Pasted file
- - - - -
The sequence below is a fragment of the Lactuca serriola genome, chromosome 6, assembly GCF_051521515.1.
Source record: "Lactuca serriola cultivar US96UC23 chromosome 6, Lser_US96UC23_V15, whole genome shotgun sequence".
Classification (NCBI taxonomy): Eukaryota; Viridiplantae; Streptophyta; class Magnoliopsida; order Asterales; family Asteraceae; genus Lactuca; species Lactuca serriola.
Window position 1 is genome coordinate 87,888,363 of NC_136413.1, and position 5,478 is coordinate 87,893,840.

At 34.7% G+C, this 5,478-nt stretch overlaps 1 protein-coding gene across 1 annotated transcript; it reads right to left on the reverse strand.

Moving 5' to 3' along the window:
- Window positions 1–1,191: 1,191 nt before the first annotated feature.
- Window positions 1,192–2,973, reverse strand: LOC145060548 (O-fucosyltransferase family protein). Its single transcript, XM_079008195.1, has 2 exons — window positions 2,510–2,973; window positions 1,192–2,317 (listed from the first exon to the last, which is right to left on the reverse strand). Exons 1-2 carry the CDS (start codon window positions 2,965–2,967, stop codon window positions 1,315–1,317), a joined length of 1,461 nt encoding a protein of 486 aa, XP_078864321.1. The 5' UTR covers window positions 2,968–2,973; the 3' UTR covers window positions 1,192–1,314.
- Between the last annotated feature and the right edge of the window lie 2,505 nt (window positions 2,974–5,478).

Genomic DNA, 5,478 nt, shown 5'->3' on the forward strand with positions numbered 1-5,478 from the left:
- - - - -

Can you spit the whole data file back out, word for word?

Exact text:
The sequence below is a fragment of the Lactuca serriola genome, chromosome 6, assembly GCF_051521515.1.
Source record: "Lactuca serriola cultivar US96UC23 chromosome 6, Lser_US96UC23_V15, whole genome shotgun sequence".
Classification (NCBI taxonomy): Eukaryota; Viridiplantae; Streptophyta; class Magnoliopsida; order Asterales; family Asteraceae; genus Lactuca; species Lactuca serriola.
Window position 1 is genome coordinate 87,888,363 of NC_136413.1, and position 5,478 is coordinate 87,893,840.

At 34.7% G+C, this 5,478-nt stretch overlaps 1 protein-coding gene across 1 annotated transcript; it reads right to left on the reverse strand.

Moving 5' to 3' along the window:
- Window positions 1–1,191: 1,191 nt before the first annotated feature.
- Window positions 1,192–2,973, reverse strand: LOC145060548 (O-fucosyltransferase family protein). Its single transcript, XM_079008195.1, has 2 exons — window positions 2,510–2,973; window positions 1,192–2,317 (listed from the first exon to the last, which is right to left on the reverse strand). Exons 1-2 carry the CDS (start codon window positions 2,965–2,967, stop codon window positions 1,315–1,317), a joined length of 1,461 nt encoding a protein of 486 aa, XP_078864321.1. The 5' UTR covers window positions 2,968–2,973; the 3' UTR covers window positions 1,192–1,314.
- Between the last annotated feature and the right edge of the window lie 2,505 nt (window positions 2,974–5,478).

Genomic DNA, 5,478 nt, shown 5'->3' on the forward strand with positions numbered 1-5,478 from the left: